Well-known dayton artist opens new gallery

Dayton artist Christy Jennewein has seen the ups and downs, ebb and flow of the visual art scene in downtown Dayton with artist cooperatives on W. Third Street and St. Clair. She was the director of the Cannery Art & Design Center for several years until it moved to St. Clair and became the Connecting Art & Design Community. The latter was a cooperative for 20 area artists, and closed in June of 2014.

But artists are a (mostly) optimistic lot, and Jennewein’s hoping for an uptick in the economy. She has opened her own gallery on still another street — Patterson Road.

It’s south of downtown and aptly named the Patterson Road Art Gallery. She’s showing her own abstract paintings and embellished furniture with a few consignment artists thrown into the mix, like Trish McKinney and Rosie Huart.

The house is zoned for business, with several rooms and an outside patio where she presents an eclectic array of mixed-dish birdhouses and unique outdoor decor. She does commission work; an embellished dresser with Gustav Klimt overtones was just sold for $1,000. The gallery is a cozy, intimate setting that shows off her furniture and several unique works: a chess table that swivels, a large scale Roger Sayre painting, and upcycled handbags.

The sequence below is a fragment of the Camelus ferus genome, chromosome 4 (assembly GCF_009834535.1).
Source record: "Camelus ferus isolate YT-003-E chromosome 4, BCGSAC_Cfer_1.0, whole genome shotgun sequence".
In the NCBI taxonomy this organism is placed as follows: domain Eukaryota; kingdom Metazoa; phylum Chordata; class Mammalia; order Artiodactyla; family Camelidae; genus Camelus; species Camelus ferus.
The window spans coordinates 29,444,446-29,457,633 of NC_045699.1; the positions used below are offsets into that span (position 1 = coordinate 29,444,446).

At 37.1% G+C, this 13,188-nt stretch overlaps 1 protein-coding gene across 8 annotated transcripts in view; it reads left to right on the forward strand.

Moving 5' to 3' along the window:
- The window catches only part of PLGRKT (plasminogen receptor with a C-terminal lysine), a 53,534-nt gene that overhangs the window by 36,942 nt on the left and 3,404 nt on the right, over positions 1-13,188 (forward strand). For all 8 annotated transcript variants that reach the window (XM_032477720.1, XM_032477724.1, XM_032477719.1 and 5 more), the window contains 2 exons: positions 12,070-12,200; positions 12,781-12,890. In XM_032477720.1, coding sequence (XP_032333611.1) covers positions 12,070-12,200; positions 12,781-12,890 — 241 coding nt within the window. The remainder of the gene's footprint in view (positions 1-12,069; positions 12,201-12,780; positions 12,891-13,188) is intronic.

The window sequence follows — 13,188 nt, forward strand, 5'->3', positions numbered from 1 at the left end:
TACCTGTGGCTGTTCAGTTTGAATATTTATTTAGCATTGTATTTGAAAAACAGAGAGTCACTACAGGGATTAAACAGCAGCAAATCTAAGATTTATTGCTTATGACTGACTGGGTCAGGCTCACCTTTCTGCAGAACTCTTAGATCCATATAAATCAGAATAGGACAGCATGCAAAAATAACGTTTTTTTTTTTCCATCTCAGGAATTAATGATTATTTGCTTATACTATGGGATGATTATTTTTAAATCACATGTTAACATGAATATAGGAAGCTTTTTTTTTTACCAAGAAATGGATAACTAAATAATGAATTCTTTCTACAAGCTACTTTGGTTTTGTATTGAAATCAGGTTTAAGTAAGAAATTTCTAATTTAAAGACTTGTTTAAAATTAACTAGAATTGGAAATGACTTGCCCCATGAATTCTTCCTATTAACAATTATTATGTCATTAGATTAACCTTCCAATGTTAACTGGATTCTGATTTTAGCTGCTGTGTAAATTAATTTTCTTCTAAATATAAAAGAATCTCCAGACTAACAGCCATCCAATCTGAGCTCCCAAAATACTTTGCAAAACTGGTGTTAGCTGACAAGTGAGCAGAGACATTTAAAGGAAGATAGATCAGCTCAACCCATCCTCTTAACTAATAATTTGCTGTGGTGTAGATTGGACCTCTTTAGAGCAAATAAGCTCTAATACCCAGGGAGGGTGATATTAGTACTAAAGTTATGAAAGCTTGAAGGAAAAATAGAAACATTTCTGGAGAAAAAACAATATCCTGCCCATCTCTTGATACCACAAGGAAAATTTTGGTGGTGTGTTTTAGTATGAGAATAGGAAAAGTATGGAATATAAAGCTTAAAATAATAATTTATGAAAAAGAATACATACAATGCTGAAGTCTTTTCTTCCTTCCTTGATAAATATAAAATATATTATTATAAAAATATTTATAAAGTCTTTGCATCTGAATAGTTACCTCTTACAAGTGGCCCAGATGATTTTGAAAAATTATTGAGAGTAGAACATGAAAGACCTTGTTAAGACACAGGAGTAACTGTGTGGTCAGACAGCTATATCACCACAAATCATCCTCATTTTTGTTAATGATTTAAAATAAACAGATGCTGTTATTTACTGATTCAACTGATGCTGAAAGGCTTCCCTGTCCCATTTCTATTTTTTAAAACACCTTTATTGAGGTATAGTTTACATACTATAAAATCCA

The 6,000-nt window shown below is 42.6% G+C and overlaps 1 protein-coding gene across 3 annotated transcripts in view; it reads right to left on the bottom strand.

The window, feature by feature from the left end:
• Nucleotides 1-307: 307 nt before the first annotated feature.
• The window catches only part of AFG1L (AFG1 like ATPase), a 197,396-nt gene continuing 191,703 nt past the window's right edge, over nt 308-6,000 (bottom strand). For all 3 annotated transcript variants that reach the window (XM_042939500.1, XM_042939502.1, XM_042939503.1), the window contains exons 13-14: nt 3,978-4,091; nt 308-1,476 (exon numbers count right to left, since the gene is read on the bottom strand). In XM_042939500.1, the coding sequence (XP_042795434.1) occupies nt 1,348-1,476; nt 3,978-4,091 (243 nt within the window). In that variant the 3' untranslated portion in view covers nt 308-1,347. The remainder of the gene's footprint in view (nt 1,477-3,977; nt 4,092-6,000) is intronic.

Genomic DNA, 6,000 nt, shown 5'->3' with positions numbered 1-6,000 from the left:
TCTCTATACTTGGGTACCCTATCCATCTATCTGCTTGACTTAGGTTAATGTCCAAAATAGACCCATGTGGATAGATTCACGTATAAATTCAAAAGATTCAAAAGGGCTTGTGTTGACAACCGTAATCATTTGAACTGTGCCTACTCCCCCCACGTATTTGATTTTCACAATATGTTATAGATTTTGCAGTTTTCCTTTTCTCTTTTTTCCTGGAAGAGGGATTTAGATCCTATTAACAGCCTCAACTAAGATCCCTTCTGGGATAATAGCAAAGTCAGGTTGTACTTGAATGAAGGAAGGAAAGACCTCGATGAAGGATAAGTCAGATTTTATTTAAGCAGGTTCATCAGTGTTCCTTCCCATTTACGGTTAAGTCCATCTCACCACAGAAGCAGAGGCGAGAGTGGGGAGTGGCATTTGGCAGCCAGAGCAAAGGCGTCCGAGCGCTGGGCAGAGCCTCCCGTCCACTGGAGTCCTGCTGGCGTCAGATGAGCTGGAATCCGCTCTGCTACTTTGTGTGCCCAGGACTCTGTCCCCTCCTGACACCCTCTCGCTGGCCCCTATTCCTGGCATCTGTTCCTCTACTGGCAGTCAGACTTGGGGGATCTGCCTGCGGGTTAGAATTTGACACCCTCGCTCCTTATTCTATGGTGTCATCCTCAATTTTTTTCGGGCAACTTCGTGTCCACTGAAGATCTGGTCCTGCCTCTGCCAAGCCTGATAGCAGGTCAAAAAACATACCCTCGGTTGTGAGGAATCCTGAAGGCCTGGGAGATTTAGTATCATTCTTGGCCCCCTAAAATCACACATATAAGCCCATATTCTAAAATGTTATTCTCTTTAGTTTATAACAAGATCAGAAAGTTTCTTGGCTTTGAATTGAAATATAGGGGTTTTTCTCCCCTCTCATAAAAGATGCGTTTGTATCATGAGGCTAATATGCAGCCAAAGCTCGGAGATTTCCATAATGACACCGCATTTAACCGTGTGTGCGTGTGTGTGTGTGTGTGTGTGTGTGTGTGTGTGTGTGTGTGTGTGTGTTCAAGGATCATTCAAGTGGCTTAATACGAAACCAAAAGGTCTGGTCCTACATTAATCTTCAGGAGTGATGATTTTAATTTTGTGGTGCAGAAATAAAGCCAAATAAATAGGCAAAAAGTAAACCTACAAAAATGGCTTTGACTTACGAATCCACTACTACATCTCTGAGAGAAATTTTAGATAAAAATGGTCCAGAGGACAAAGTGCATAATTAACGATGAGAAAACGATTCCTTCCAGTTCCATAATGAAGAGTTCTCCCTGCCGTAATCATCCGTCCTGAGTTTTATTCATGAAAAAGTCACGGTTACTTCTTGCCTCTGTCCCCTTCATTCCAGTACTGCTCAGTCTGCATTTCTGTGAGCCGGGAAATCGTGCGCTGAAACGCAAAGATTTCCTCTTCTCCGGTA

“Part of the fun for me is finding old things and redoing them. I’ll start with a pattern or put 10 different designs of paper together, and then I’ll just play off of that,” said Jennewein. “For commissioned pieces, I’ll look at photos of a home and try to coordinate the piece in a not-too, exact-match way.”

Jennewein visits thrift stores to find sturdy furniture worthy of her geometric wallpaper/painted designs. She also offers classes for those interested in embellishing furniture of their own. Classes meet four times for 3-hour sessions, and leave with a finished piece of unique art. She also leads collage/abstract art classes that cost $40 per session with packaged supplies.

The continuity of Jennewein’s artistic endeavors is in the form of her ever-present furry companion Cooper, an Irish Setter/Dachshund mix.

“People haven’t really figured out that I’m here just yet; they have busy lives,” said Jennewein. “We’ve had a lot of rain, but when the sun shines I’ll be outside working so people can see that this is a new business.”

Contact contributing writer Pamela Dillon at pamdillon@woh.rr.com.